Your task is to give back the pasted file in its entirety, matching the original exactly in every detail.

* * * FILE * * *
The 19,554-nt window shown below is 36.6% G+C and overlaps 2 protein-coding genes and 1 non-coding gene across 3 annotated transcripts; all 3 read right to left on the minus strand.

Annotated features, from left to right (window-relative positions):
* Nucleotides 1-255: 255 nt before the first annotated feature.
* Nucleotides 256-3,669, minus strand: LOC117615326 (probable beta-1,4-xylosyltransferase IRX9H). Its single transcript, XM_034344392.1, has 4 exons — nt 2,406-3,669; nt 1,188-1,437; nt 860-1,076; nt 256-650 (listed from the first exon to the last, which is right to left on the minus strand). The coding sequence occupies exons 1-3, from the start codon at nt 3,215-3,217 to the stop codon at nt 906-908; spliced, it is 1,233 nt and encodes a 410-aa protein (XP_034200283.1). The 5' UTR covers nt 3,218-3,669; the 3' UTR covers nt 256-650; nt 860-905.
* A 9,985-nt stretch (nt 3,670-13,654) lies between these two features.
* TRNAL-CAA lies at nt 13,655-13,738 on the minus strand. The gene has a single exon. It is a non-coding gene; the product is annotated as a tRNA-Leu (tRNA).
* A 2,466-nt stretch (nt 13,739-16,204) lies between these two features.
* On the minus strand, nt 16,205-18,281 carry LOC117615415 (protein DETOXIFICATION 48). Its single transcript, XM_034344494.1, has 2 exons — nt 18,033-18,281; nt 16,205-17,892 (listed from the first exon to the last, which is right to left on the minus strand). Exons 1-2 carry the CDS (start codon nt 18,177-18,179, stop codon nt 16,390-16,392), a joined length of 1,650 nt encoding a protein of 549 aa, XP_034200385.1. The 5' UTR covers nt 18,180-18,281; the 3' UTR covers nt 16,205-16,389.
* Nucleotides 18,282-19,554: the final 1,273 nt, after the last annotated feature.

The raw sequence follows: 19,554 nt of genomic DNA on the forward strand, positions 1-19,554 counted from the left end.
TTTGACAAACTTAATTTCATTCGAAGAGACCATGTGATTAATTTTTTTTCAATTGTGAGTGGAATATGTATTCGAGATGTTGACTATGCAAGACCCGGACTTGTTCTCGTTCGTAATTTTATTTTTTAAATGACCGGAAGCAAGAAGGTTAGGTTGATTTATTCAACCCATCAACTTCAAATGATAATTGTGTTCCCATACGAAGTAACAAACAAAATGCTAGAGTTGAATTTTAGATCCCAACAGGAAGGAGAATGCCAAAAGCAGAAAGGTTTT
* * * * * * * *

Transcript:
The 19,554-nt window shown below is 36.6% G+C and overlaps 2 protein-coding genes and 1 non-coding gene across 3 annotated transcripts; all 3 read right to left on the minus strand.

Annotated features, from left to right (window-relative positions):
* Nucleotides 1-255: 255 nt before the first annotated feature.
* Nucleotides 256-3,669, minus strand: LOC117615326 (probable beta-1,4-xylosyltransferase IRX9H). Its single transcript, XM_034344392.1, has 4 exons — nt 2,406-3,669; nt 1,188-1,437; nt 860-1,076; nt 256-650 (listed from the first exon to the last, which is right to left on the minus strand). The coding sequence occupies exons 1-3, from the start codon at nt 3,215-3,217 to the stop codon at nt 906-908; spliced, it is 1,233 nt and encodes a 410-aa protein (XP_034200283.1). The 5' UTR covers nt 3,218-3,669; the 3' UTR covers nt 256-650; nt 860-905.
* A 9,985-nt stretch (nt 3,670-13,654) lies between these two features.
* TRNAL-CAA lies at nt 13,655-13,738 on the minus strand. The gene has a single exon. It is a non-coding gene; the product is annotated as a tRNA-Leu (tRNA).
* A 2,466-nt stretch (nt 13,739-16,204) lies between these two features.
* On the minus strand, nt 16,205-18,281 carry LOC117615415 (protein DETOXIFICATION 48). Its single transcript, XM_034344494.1, has 2 exons — nt 18,033-18,281; nt 16,205-17,892 (listed from the first exon to the last, which is right to left on the minus strand). Exons 1-2 carry the CDS (start codon nt 18,177-18,179, stop codon nt 16,390-16,392), a joined length of 1,650 nt encoding a protein of 549 aa, XP_034200385.1. The 5' UTR covers nt 18,180-18,281; the 3' UTR covers nt 16,205-16,389.
* Nucleotides 18,282-19,554: the final 1,273 nt, after the last annotated feature.

The raw sequence follows: 19,554 nt of genomic DNA on the forward strand, positions 1-19,554 counted from the left end.
TTTGACAAACTTAATTTCATTCGAAGAGACCATGTGATTAATTTTTTTTCAATTGTGAGTGGAATATGTATTCGAGATGTTGACTATGCAAGACCCGGACTTGTTCTCGTTCGTAATTTTATTTTTTAAATGACCGGAAGCAAGAAGGTTAGGTTGATTTATTCAACCCATCAACTTCAAATGATAATTGTGTTCCCATACGAAGTAACAAACAAAATGCTAGAGTTGAATTTTAGATCCCAACAGGAAGGAGAATGCCAAAAGCAGAAAGGTTTT